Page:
There’s a couple more things to it, like keeping track of charging processes in a calendar as you can see in the flowchart behind all the above.

making your home smarter use case #13 – correlations happen

There are a lot of things that happen in the smart house that are connected somehow.

And the smart house knows about those events happening and might suggest, or even act upon the knowledge of them.

A simple example:

In our living room we’ve got a nice big aquarium which, depending on the time of the day and season, it is simulating it’s very own little dusk-till-dawn lightshow for the pleasure of the inhabitants.
Additionally the waterquality is improved by an air-pump generating nice bubbles and enriching the water with oxygen. But that comes a cost: When you are in the room those bubbles and the hissing sound of the inverter for the “sun” produces sounds that are distracting and disturbing to the otherwise quiet room.

Now the smart home comes to the rescue:

It detects that whenever someone is entering the room and staying for longer, or powering up the TV or listening to music. Also it will log that regularly when these things happen also the aquarium air and maybe lights are turned off. Moreso they are turned back on again when the person leaves.

These correlations are what the smart house is using to identify groups of switches, events and actions that are somehow tied together. It’ll prepare a report and will recommend actions which at the push of a button can become a routine task always being executed when certain characteristics are lining up.

And since the smart house is a machine, it can look for correlations in a lot more dimensions a human could: Date, Time, Location, Duration, Sensor and Actor values (power up TV, Temperature in room < 22, Calendar = November, Windows closed => turn on the heating).

“making your home smarter”, use case #11 – money money money

The Internet of Things might as well become your Internet of Money. Some feel the future to be with blockchain related things like BitCoin or Ethereum and they might be right. So long there’s also this huge field of personal finances that impacts our lives allday everyday.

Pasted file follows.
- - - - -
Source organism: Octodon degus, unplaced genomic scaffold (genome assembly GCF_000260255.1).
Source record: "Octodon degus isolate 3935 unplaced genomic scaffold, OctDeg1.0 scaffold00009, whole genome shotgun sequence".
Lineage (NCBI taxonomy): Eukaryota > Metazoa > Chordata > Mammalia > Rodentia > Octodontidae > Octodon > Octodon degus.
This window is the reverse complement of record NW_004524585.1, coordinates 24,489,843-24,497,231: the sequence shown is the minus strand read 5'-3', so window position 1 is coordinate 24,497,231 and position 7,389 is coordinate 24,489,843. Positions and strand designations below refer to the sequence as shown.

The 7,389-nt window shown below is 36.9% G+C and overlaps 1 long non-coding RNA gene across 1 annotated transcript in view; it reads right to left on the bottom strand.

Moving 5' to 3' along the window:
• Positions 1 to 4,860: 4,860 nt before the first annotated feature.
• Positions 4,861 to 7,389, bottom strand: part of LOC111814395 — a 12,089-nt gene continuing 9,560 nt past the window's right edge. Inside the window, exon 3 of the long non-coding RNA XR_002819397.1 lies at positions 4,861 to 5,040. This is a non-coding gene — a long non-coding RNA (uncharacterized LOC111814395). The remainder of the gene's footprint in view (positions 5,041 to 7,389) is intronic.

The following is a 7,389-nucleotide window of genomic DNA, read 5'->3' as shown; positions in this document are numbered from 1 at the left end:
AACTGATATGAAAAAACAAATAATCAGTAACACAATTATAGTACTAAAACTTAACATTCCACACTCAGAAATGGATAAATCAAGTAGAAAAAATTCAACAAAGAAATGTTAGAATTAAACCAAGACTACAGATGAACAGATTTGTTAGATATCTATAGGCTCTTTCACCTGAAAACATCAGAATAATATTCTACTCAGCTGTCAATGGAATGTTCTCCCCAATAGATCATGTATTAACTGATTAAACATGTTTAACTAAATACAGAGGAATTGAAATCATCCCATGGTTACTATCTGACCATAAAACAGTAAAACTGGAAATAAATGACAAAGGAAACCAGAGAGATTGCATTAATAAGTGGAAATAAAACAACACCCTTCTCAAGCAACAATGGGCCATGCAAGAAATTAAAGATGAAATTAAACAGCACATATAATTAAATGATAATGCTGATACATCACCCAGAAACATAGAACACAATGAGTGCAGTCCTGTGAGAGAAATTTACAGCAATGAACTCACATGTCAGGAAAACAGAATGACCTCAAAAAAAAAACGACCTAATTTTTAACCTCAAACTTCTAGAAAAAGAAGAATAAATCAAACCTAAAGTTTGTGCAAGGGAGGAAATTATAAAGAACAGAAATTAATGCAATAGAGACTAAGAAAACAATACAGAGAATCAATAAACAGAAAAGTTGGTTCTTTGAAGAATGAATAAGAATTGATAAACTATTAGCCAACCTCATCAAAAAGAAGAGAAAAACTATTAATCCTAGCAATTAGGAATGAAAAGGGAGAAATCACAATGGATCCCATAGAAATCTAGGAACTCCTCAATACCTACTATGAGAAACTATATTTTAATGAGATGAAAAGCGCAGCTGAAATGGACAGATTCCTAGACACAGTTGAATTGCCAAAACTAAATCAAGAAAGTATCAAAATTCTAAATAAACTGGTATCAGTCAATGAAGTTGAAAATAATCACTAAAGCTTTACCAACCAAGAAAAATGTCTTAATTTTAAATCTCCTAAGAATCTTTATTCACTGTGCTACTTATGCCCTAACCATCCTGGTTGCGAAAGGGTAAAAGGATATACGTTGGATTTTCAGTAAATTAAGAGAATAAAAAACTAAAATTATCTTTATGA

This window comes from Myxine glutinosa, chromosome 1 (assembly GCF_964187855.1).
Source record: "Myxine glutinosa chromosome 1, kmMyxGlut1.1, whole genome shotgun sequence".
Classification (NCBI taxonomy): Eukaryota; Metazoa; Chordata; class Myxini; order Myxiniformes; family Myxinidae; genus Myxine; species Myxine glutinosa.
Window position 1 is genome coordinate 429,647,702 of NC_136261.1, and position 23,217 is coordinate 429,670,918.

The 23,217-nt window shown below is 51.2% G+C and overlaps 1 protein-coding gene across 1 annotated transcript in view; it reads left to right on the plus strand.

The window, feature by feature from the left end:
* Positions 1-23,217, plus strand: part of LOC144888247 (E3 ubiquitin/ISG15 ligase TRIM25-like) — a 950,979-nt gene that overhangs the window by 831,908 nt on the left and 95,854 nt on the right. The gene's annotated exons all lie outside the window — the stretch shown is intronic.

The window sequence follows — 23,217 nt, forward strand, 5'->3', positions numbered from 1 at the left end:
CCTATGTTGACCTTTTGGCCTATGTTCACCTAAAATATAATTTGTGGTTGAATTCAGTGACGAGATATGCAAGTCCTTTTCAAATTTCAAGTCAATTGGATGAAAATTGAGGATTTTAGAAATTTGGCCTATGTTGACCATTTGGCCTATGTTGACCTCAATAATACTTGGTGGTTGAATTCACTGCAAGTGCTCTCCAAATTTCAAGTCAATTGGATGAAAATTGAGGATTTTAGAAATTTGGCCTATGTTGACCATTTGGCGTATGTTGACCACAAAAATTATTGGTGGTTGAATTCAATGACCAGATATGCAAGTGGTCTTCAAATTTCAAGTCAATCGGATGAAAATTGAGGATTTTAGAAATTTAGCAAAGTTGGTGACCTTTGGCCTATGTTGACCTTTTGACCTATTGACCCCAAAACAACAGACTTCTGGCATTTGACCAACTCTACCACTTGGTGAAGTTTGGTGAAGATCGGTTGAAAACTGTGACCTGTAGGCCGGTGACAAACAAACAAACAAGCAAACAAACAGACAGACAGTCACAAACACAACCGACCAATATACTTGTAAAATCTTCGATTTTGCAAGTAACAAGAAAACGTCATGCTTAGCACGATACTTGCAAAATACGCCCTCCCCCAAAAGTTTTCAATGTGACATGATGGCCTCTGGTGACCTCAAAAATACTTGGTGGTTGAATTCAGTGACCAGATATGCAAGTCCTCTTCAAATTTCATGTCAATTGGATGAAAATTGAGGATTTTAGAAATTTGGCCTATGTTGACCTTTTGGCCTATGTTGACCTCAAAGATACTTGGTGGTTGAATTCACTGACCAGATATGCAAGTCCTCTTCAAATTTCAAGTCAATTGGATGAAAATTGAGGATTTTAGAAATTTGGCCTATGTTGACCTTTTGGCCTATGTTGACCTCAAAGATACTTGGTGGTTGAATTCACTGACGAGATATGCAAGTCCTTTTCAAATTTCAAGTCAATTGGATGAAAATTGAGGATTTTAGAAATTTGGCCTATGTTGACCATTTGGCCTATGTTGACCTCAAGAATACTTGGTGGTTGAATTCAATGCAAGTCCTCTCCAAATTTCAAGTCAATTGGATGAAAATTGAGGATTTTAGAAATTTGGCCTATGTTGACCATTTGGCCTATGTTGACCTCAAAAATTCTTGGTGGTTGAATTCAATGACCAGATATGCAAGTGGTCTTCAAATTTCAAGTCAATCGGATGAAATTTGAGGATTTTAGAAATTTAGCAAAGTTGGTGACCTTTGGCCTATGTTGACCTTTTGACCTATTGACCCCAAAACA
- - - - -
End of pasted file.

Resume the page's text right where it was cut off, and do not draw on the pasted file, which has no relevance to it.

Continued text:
And if you get to think about it money has a lot of touch points throughout all situations of our lifes and so it also impacts the smart home.

Lots of sources of information can be accessed today and can help to stay on top of the things going on as well as make concious decisions and plans for the future. To a large extend the information is even available in realtime.

– cost tracking and reporting
– alerting and goal setting
– consumption and resource management
– like fuel oil (get alerted on price changes, …)
– stock monitoring alerting
– and more advanced even automated trading
– bank account monitoring, in- and outbound transactions
– expectations and planning
– budgetting

After all this is about getting away from lock-in applications and freeing your personal financial data and have a all-over dashboard of transactions, plans and status.

“making your home smarter”, use case #10 – Fire and Water alarm system

Water! Fire! Whenever one of those are released uncontrolled inside the house it might mean danger to life and health.

Having a couple of fish and turtle tanks spread out in the house and in addition a server rack in the basement it’s important to know when there’s a leak of water at moments notice.

As the server-room also is housing some water pumps for a well you got all sorts of dangers mixed in one location: Water and Fire hazard.

To detect water leaks all tanks and the pumps for the well are equipped with water sensors which send out an alerting signal as soon as water is detected. This signal is picked up and pushed to MQTT topics and from there centrally consumed and reacted upon.

Of course the server rack is above the water level so at least there is time to send out alerts while even power is out for the rest of the house (all necessary network and uplink equipment on it’s own batteries).

For alerting when there is smoke or a fire, the same logic applies. But for this some loud-as-hell smoke detectors are used. The smoke detectors interconnect with each other and make up a mesh for alerting. If one goes off. All go off. One of them I’ve connected to it’s very own ESP8266 which sends a detected signal to another MQTT topic effectively alerting for the event of a fire.

In one of the pictures you can see what happened when the basement water detector did detect water while the pump was replaced.